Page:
Defence spending in Africa on the decrease, but still higher than 2007


Military expenditure in Africa as a whole fell by 1.3% to $37.9 billion in 2016, the second year of decrease after 11 consecutive years of increases dating back to 2003, but total spending in Africa is still 48% higher than it was in 2007, according to a new report.

The Stockholm International Peace Research Institute (SIPRI) in a recent report said military expenditure in North Africa continues to rise, making this region exceptional on the continent. The total in 2016 of $18.7 billion is an increase of 1.5% compared with 2015 and is 14,5% higher than in 2007.

Algeria, Africa’s largest spender, increased its military expenditure by 2.3% over 2015, a much lower level of increase than any other year since 2007. This slowdown in growth came at a time when low oil prices were having a major effect on Algeria’s public finances.

By contrast, spending in sub-Saharan Africa decreased by 3.6%. Cuts in spending by South Sudan and Angola drove this trend. Faced with severe economic problems due to falling oil revenues, military spending in South Sudan decreased by 54%, while Angola’s spending fell by 10% to levels not seen since 2006.

Despite the numerous ongoing conflicts in sub-Saharan Africa, increases in military spending by countries in conflict were substantially lower than in 2015. For example, in the Democratic Republic of the Congo, military expenditure rose by only 2.4%, following a 43% increase in 2015, even though civil conflicts continue in parts of the country.

Amid Mali’s continuing peacebuilding efforts and fight against armed Islamist extremists, the country increased its military expenditure by 18% in 2016. While this is the second highest increase in sub-Saharan Africa, it is much lower than the country’s 67% increase in 2015, SIPRI notes.

Botswana had the highest percentage increase in military spending between 2015 and 2016 of any country in Africa. Despite it being in one of the least conflict-prone areas of sub-Saharan Africa and one of the few African countries to have never been involved in an armed conflict, Botswana’s spending grew by 40% or $152 million in 2016. This is reported to be part of Botswana’s military modernization programme.

Military expenditure in Nigeria increased by only 1.2% to $1.7 billion in 2016, despite its large-scale military operations against Boko Haram. Corruption allegations linked to military procurement, however, continue to raise questions about the reliability of the country’s published figures, SIPRI said.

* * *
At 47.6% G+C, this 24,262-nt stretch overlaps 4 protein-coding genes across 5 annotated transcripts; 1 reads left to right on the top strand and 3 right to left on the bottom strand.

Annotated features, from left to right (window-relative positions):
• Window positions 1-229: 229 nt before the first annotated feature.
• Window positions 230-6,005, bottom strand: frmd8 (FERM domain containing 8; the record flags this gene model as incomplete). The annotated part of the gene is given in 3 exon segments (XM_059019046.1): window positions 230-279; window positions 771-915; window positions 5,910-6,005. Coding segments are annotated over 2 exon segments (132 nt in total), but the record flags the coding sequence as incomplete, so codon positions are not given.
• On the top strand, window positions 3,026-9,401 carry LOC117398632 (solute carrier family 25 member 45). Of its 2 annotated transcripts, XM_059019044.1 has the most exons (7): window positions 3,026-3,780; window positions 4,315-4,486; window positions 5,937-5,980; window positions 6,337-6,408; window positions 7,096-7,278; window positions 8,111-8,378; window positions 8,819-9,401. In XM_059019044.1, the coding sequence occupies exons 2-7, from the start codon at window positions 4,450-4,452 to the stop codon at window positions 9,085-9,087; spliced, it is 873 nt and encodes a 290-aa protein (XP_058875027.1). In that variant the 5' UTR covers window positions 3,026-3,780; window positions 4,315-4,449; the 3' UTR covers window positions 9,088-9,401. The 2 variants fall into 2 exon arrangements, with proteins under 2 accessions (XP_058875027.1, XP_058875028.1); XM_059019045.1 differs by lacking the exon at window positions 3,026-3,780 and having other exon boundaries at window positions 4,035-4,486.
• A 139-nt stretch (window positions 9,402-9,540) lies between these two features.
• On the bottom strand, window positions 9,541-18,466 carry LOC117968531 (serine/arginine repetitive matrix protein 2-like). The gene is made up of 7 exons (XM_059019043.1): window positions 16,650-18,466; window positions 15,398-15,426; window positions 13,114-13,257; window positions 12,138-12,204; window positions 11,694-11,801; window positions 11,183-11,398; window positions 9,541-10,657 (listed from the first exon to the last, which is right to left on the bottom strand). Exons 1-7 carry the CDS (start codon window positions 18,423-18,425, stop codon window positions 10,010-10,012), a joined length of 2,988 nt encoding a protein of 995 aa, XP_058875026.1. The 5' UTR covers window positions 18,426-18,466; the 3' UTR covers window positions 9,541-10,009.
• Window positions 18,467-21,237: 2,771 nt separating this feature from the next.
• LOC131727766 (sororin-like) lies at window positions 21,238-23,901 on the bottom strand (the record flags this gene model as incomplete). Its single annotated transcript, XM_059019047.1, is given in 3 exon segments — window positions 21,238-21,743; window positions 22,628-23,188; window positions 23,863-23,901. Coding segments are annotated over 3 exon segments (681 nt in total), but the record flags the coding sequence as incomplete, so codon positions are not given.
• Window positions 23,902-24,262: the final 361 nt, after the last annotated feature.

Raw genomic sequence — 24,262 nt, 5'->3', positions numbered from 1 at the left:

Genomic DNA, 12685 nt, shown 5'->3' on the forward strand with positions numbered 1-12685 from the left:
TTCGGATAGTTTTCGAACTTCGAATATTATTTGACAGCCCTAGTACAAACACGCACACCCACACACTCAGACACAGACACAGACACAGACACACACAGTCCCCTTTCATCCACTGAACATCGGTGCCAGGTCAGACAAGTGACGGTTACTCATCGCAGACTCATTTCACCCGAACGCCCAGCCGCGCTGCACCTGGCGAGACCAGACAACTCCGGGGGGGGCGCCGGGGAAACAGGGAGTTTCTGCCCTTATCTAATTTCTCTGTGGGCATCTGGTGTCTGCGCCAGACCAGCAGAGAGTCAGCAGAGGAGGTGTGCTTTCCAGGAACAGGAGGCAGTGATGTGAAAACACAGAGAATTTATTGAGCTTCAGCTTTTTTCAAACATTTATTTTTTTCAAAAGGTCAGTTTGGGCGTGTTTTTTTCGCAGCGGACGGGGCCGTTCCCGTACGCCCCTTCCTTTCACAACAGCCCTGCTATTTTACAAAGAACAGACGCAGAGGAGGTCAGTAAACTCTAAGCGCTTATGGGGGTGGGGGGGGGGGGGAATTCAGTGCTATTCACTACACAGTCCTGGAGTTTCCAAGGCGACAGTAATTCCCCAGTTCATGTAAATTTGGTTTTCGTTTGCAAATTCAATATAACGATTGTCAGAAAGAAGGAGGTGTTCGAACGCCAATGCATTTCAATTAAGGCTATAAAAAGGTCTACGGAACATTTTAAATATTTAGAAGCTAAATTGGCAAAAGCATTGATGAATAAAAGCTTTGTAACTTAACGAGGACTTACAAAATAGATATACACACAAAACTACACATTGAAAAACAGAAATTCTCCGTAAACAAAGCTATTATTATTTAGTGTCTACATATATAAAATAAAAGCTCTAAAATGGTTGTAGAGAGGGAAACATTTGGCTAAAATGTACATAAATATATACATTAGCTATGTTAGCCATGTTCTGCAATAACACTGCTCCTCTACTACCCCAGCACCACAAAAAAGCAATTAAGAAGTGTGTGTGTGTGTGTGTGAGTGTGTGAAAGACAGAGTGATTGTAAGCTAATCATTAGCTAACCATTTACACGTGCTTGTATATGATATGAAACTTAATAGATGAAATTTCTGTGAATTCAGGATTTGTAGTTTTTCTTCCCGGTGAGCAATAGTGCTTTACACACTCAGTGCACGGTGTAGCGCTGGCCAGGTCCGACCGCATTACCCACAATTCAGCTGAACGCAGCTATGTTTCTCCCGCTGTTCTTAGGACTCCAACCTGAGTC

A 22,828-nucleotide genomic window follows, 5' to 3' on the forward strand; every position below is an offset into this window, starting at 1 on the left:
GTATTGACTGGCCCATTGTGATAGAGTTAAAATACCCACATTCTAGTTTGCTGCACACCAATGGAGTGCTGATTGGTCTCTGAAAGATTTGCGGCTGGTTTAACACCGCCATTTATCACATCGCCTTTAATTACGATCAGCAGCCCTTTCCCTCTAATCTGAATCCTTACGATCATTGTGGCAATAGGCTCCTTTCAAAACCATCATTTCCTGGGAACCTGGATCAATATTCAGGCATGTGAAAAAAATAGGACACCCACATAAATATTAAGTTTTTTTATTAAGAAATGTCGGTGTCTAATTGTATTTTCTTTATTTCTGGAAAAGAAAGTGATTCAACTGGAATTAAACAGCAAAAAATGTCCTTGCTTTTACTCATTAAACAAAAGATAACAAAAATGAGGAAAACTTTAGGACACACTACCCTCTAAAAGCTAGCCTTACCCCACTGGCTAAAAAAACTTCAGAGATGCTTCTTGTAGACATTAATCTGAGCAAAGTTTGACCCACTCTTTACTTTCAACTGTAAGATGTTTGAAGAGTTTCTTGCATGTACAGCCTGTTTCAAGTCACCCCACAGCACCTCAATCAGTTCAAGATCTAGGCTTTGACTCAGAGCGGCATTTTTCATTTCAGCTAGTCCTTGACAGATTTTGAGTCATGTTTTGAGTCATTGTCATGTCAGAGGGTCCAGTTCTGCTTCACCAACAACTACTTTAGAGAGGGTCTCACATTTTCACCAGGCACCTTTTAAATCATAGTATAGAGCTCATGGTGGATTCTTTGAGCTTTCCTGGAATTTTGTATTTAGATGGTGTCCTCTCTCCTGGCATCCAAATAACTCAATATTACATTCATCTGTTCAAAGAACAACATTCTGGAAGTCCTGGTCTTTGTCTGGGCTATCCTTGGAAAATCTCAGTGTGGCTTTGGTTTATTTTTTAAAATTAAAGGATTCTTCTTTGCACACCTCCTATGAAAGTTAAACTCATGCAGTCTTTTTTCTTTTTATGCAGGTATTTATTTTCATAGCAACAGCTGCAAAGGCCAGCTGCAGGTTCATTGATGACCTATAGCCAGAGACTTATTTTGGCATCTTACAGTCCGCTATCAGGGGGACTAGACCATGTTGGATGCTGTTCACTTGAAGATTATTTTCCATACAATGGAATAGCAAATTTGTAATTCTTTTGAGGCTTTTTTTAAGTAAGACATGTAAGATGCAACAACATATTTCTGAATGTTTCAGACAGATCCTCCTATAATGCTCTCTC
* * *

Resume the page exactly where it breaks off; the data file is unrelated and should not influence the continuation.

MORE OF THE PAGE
The Institute also noted that the world military spend figure of US$1.69 trillion in 2016, topped by the United States, accounted for just 2.2% of global Gross Domestic Product (GDP).

The country now under the control of President Donald Trump spent $611 billion on the military in 2016, the same year he was inaugurated. The title of second highest world military expenditure went to China ($215 billion) and third was Russia at $69.2 billion.

SIPRI notes military spending as a share of GDP was highest in the Middle East, for countries where data is available, with an average of six percent. On the other side of the scale are the America’s, with an average of 1.3% of GDP.

Asia and Oceania saw military expenditure rise by just on five percent. The increased spending levels are related to what SIPRI calls “the many tensions” in the region including territorial rights to the South China Sea.

Military expenditure in Central and South America and the Caribbean combined decreased by just on eight percent to “a level not seen since 2007”.

The fall, SIPRI said, is largely explained by the reduction in revenue by oil exporting countries such as Ecuador, Mexico, Peru and Venezuela. In Brazil spending also continued to decline. This is a result of the worsening economic crisis in the South American country.

SIPRI has not published an estimate for Middle East military spending as data is not available for “several key spenders” including the United Arab Emirates (UAE). For countries where data is available, substantial increases were seen in Iran and Kuwait with decreases noted in Iraq and Saudi Arabia.